Imagine a hotel or resort without pools, bars, or a lounge – pretty dull and boring, right? In recent years, in accordance with changing demographics, hotels have been turning towards the target market of millennials, as they are perceived to be the most important group of customers in the hospitality industry. At SEAHIS 2019, held on May 16-17 at the Westin Bangkok, the next big idea to satisfy millennials focused on new ways to keep them entertained.
While some might say that it’s hard to read a teenager’s mind, studies show exactly what they want. According to Giselle Abramovich, Executive Editor, Enterprise Thought Leadership Adobe, “seventy-eight percent of millennials would choose to spend money on a desirable experience over buying something that is desirable. They are all about creating, sharing, and capturing memories.” In practice this means that many have no real interest in luxury, and would rather travel places. Many business owners are therefore struggling to attract these millennials because of a lack of understanding, and more significantly a lack of content to offer.
There are two approaches to integrating entertainment with hospitality: the urban approach, and the leisure-destination approach. These contrasting styles attract different individuals, depending on their vacation plans and preferences.
Entertainment facilities in urban areas are usually restricted in terms of size and atmosphere. Some common examples include bars, lounges, and theaters.
However, when thinking about millennials, these consumers want new content; content that’s exclusive, but which also allows them to actively participate. Some of the best-known ideas are:
- Escape rooms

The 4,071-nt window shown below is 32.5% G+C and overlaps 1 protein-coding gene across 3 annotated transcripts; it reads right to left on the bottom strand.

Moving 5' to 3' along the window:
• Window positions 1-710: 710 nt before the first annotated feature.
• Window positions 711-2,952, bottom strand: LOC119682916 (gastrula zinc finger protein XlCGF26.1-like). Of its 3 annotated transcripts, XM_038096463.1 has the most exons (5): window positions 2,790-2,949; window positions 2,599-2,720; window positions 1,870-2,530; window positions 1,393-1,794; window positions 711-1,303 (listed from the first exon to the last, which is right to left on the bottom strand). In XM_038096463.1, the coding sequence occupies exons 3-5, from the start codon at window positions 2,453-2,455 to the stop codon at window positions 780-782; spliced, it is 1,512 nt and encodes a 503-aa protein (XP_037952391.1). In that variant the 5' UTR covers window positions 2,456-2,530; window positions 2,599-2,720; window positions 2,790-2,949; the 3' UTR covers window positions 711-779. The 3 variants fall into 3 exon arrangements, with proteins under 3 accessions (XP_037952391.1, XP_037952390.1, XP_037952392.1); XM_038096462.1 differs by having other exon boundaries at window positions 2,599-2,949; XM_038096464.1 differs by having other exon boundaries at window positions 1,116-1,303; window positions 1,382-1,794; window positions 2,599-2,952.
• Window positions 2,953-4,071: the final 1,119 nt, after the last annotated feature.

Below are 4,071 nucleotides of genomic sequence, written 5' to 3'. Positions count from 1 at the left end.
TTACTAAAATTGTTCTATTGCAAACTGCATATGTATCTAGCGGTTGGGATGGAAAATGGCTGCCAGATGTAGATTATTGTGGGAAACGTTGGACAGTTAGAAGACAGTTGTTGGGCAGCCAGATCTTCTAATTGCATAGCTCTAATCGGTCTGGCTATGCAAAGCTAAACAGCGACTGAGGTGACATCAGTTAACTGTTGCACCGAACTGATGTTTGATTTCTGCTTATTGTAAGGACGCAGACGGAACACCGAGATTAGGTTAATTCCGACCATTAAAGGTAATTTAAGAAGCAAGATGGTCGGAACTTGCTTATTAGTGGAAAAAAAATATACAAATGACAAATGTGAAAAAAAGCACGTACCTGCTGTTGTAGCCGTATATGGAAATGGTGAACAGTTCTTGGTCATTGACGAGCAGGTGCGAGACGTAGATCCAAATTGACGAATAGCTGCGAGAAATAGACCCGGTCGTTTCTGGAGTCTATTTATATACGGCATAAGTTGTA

- Virtual Reality games
- Spyscape (an espionage museum that allows visitors to act as spies)
- Laser tag
Taking entertainment to a whole new level is One Pioneer: “Fulfill the Dream of Space, Experience for Mankind on Earth.” This is an indoor theme park with space-related accommodation and activities, all under one roof. It features Artificial Reality, holograms, and robots. This novel offering will attract space enthusiasts, as well as curious millennials, who just love a bit of technology.
Another example is set by Caesars Entertainment, an American gaming corporation based in Nevada. According to Samuel Lim, Vice President, the company is currently looking to expand their market in SEA. One of their specialties involves hosting events which include inviting celebrity chefs into hotels, and offering entertainment components such as providing venues for music artists.
In contrast, entertainment in leisure-destinations seems to focus on social factors: meeting new people, and having fun. That’s not to say that the activities are in any way sedate, but the core concept seems to be the atmosphere of open-air venues – epitomized by beach clubs. In Thailand, beach clubs could be placed in three basic categories: day-time beach clubs open from 11 am until sunset, night-time beach clubs which open from 7 pm until late, and party beach clubs which are usually only open on Saturdays.
Party beach clubs provide the stage, lighting, and sounds for guest musicians and DJs. Although it might not sound like a mind-blowing idea, according to one manager with experience of running such a beach club, the real estate value of the hotel could easily increase by 5-10%. The key is to provide a place where millennials have the opportunity to meet each other and spend quality time together.
In general, if the goal is to hold the attention of the new generation of hospitality consumers, entertainment content must be regularly overhauled to ensure fresh, new, safe experiences that can bring customers back to your brand time and again.